Tuesday, June 11, 2013

Pitch F/X data from the Netherlands WBC Team

In Spring Training, the Netherlands World Baseball Classic team played against the Seattle Mariners in their spring training park. This means we got Pitch F/X data on the pitchers, so I thought it might at least be fun to look at the pitch data and see what the Netherlands pitchers were throwing.

Tom Stuifbergen is the only one that has experience in organized baseball, and has been in the Minnesota Twins' organization since 2007. Stuifbergen is a 24 year old right-hander listed at 255 pounds. He has just one appearance in AA, so he is a little behind as a prospect, excelling when he repeated A+. He has been a low walk, mediocre strikeout, low home run pitcher in his minor league career. Here is what his stuff looks like, via a spin and speed chart:

An acceptable fastball, along with probably a change and slider. He has a pretty standard release point, but it may have been a little more inconsistent than you would want.

Here are where he threw his pitches on average in his outing, based on the MLBAM tags:

He has to get the change and slider down a little more, and his fastball was extreme arm side, and probably was too high in the zone. He needs to get on top of the ball better than he did in the outing.

David Bergman is a 31 year old pitcher that has 94 career starts in the Dutch Major Leagues. We need to get some context statistically for the league (I don't have park factors for the league). We don't really know the talent level of the league, and just using the data from baseball reference, it seems to be a league that is incredibly unbalanced. One team went 34-7, and another team went 5-37 in 2012. Only 3 of the 8 teams were under .600, but they all won less than 20% of their games. So far in 2013, one team is 2-25, another is 23-3. As a league, over the past three seasons the average ERA has been 4.11, 5.05 Runs Per Game, and 3.53 FIP (homers are very rare, lot of walks, not many strikeouts comparitively). So we will use those numbers for comparing to league average. Bergman has numbers in the league since 2007, and has a career 42 ERA -, 47 R/G -, and 68 FIP -. In 2013, he has a 28 ERA -, .42 R/G-, and 50 FIP -. In other words, he has been really dominant in the league and is still on top of his game. He has a mediocre fastball, getting it up to just over 90 a couple of times, but mainly sitting at 85 MPH:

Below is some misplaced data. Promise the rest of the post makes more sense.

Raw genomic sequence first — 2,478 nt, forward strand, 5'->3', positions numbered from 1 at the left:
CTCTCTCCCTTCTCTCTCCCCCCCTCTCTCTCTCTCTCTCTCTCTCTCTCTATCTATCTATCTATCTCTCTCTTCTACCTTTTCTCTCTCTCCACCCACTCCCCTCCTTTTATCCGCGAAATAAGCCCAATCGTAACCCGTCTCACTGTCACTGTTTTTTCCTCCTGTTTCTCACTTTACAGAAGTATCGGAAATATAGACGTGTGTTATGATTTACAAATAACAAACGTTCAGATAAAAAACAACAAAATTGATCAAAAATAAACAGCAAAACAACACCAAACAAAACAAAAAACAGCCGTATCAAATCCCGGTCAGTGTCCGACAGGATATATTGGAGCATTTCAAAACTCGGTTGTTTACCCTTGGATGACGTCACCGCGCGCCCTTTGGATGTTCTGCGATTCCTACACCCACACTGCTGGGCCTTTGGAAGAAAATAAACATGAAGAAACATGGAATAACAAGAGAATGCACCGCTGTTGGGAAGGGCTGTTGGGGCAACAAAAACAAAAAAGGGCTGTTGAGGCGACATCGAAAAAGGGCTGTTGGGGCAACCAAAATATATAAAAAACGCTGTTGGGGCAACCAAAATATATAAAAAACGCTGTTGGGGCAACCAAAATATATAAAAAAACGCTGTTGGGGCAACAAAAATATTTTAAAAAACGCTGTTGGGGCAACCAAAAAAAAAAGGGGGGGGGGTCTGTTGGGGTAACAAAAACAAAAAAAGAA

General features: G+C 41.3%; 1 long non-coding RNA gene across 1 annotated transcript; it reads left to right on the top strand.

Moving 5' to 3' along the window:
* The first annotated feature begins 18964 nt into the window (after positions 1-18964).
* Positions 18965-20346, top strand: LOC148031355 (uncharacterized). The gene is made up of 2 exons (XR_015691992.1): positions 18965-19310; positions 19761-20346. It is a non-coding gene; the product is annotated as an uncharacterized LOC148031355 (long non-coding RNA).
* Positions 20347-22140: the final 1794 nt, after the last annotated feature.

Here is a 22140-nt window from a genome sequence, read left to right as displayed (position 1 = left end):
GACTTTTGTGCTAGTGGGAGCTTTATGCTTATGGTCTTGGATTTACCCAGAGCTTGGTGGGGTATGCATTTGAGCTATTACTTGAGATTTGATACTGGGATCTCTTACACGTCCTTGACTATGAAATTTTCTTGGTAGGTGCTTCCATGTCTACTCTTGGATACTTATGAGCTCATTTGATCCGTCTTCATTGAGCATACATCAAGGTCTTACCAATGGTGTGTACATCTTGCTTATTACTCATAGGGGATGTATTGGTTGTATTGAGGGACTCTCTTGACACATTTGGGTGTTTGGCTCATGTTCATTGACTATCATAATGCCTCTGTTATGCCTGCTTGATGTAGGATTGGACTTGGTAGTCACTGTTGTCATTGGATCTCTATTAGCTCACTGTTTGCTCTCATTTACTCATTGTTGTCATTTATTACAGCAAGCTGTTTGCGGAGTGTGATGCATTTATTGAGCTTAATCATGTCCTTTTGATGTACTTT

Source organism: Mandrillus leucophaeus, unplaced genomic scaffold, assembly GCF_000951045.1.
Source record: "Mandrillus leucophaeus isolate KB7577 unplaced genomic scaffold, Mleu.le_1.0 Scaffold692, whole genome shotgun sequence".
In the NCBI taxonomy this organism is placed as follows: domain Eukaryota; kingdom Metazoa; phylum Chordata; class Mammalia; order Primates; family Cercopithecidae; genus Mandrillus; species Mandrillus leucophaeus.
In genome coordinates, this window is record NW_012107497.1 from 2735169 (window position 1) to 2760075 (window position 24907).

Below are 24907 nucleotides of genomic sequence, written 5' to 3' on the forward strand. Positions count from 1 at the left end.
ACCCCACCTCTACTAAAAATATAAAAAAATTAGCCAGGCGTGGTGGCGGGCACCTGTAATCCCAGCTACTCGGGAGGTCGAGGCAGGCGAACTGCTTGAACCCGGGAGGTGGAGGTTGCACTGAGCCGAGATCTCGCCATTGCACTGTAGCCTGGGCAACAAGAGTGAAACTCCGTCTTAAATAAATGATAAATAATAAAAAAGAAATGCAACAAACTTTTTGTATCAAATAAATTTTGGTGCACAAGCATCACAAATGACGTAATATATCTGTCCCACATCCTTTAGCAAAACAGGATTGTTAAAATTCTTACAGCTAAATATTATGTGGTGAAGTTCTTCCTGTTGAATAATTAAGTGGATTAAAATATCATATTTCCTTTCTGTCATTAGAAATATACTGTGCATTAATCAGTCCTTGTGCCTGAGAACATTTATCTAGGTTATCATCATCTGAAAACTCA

It also loooks like he has a changeup, slider and curveball. His release point is relatively standard, perhaps a little more out and a little lower than the average right-hander:

Using the MLBAM tags, here are his average locations:
It seems that he had problems commanding the slider, but got the curve down, with a very high fastball on average. It is hard to imagine he would have success in a more competitive league with that high of a fastball with that little of velocity.

Kevin Heijstek is a 25 year old with data since 2007 in the Dutch Major Leagues. The 6-4 right-hander has a career 47 ERA -, 48 R/G -, and 76 FIP - in his career. In 2013, he has a 14 ERA - (not a typo), 19 ERA -, and 53 FIP -. His fastball didn't get up to the Bergman's, or even 90 MPH, but his average fastball might be a little bit better.

 He also seems to have curve, change, and slider. His release point is also further out than Bergman's, and not any higher:

The MLBAM tags says he throws only three different pitches:

In his outing, he did a better job of getting the fastball down than Bergman, but the change stayed up, and he located the curve like a slider.

Berry Van Driel is a 28 year old 6-6 right-hander with data since 2007 in the Dutch Major Leagues. He has worked mainly as a reliever with a career 59 ERA -, 62 R/G -, and 93 FIP -. So far in 2013, he has a 14 ERA -, 23 R/G -, and 53 FIP -. His fastball seems to be much better than Bergman or Heijstek:

His release point is very similar to Heijstek's, but was really inconsistent in his outing:
This seems to explain why his average strike zone looks pretty bad:

It sure doesn't look like he was finishing his delivery.

Johnny Balentina appears to actually be a position player in the Netherlands, at least that is the only Johnny Balentina I can find. He's a left-handed sidearmer:

He's also an extreme soft-tosser:

Really just two pitches, nothing over 83 MPH, fastball/curveball. The MLBAM tags called all his fastballs "changeups", but since he didn't throw anything harder, I just called them fastballs:

The "slider" designated by the MLBAM tags is probably a curveball. 

Here are the average locations of all pitches thrown for each of the 5 pitchers:

You can see that Berry Van Driel had his serious problems, and Stuifbergen was a little too high as well. Balentina was pretty standard for a lefty, while Hiejstek pitched low in the zone and glove side, with Bergman having a very standard right-handed pitcher location.

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